Promoted Montessori School
With a recognized career as a teacher, Isabella Sadovino, along with Vl. Ghidionescu, Bogdan-Duică et al. The new principles of active school and experiential education. The Maria Montessori method, based on free education, was tried by Isabella at the regular “Elena Domna” girls’ school and the school for children’s care, in order to modernize the education of the fairer sex.
Acting works by Isabella Sadovino
“Literary Impressions”, Bucharest, 1908;
“Aesthetic and Artistic Education of the Past Two Decades”, Bucharest, 1911;
“Montessori Teaching Material (with 14 illustrations)”, Bucharest, 1916;
“The Montessori Method”, Bucharest, 1916;
“New Education. Guidelines for Parents and Teachers”, Bucharest, 1929;
“Children and Youth Theatre”, Bucharest, 1931;
“Child Psychology”, in the set. with CA Angelescu, Bucharest, 1933;
“Let’s get to know our nation and our country,” Cole’s. with Mikhail Sadovino and Ion Simonescu, Bucharest, 1933;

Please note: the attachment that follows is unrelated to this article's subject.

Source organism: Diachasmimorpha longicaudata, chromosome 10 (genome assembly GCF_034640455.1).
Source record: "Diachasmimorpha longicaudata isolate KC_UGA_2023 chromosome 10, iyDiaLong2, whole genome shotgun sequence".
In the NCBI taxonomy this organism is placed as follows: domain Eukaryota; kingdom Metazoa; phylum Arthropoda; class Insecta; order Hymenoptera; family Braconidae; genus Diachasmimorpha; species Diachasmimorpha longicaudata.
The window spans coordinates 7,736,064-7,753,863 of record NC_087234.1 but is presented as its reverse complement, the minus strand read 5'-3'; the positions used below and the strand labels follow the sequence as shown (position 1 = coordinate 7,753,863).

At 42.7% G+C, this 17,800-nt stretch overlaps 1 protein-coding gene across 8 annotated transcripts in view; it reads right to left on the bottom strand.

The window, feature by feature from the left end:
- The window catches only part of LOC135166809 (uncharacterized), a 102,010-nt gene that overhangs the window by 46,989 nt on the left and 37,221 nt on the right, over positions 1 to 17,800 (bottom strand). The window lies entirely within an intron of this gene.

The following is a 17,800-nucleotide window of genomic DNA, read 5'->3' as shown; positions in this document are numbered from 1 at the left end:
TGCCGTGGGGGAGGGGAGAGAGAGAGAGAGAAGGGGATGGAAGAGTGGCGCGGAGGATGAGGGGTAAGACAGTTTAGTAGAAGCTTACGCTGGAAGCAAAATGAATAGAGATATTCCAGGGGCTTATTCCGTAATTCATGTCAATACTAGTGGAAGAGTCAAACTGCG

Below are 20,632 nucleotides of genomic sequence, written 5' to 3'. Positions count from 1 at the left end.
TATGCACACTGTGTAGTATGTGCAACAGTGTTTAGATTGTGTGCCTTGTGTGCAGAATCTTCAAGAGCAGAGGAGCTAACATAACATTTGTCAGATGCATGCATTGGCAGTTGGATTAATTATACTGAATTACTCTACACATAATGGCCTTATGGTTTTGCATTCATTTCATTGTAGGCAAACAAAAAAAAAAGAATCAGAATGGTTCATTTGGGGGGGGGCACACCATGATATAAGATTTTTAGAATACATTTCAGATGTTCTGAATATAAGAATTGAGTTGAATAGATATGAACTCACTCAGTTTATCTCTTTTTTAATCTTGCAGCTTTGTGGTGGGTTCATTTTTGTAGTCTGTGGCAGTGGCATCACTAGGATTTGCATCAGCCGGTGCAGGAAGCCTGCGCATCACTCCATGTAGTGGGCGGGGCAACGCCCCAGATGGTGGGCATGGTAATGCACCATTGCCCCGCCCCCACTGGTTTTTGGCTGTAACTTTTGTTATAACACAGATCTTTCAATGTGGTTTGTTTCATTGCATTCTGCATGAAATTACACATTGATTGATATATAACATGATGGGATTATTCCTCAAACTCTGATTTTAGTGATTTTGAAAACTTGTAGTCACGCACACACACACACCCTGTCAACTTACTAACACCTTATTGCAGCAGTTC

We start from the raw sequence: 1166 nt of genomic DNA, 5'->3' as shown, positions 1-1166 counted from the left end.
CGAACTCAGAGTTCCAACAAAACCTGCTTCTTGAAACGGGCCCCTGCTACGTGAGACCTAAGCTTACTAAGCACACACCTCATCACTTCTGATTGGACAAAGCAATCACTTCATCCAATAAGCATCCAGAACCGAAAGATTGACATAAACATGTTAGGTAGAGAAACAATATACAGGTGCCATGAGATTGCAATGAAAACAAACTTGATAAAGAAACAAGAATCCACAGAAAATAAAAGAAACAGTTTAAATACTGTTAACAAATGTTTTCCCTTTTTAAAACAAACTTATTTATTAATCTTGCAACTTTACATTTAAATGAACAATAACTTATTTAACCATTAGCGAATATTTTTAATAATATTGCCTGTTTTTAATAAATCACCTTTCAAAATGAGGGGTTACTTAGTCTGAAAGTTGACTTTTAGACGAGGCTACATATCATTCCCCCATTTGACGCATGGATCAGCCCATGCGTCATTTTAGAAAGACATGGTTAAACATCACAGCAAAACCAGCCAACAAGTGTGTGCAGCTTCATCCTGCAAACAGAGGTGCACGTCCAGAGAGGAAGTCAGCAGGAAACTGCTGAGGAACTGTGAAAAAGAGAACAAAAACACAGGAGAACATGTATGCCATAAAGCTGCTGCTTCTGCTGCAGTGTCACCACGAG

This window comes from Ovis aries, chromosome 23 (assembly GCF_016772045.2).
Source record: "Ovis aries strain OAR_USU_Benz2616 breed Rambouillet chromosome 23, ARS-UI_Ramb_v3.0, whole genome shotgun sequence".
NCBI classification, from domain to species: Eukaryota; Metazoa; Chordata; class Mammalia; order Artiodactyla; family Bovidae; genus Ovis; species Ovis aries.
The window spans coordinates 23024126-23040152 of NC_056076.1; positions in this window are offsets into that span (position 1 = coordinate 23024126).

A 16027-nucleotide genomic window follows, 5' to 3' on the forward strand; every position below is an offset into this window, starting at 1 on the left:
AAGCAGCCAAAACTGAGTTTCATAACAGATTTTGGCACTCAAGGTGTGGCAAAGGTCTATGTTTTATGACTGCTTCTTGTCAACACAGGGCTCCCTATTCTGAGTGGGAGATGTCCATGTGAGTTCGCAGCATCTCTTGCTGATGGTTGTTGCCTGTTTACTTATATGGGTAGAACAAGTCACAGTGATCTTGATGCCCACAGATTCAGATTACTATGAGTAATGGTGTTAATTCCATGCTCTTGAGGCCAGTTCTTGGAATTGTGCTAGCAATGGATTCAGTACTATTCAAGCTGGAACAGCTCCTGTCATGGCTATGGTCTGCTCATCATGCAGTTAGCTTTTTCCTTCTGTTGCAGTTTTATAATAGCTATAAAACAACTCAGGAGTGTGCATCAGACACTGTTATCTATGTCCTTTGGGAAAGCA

“Memories”, in the set. With i Teodorescu, ed. Edited by Aristița Avramescu, preface and notes by T. Avramescu.
Grazia Deledda, “The Waves of Life”, Bucharest, 1909;
Matilda Serao, “The Stepmother”, Bucharest, 1910;
Giovanni Verga, “Tire de tigroaica”, Bucharest, 1923
It has been 81 years since the death of Isabella Sadovino, Romania’s first literary critic, on August 6, 2022.
An educated and moderate spirit, with a political head, an organizational spirit and a broad intellectual horizon, Isabella Sadofino approaches the circle of “Roman Life” and remains there definitively”, Paul Cernat, literary critic
1908 is the year in which Isabella Sadofino published the only previous volume of Literary Impressions and our first comprehensive, objective and informed study of allegory
Isabella was the wife of Officer Alexandro Sadofino, half-brother of the novelist Mikhail Sadofino.
Isabella Sadovino supported the literary careers of writers such as Hortensia Papadat Benguescu, Elena Farago or Otilia Casimir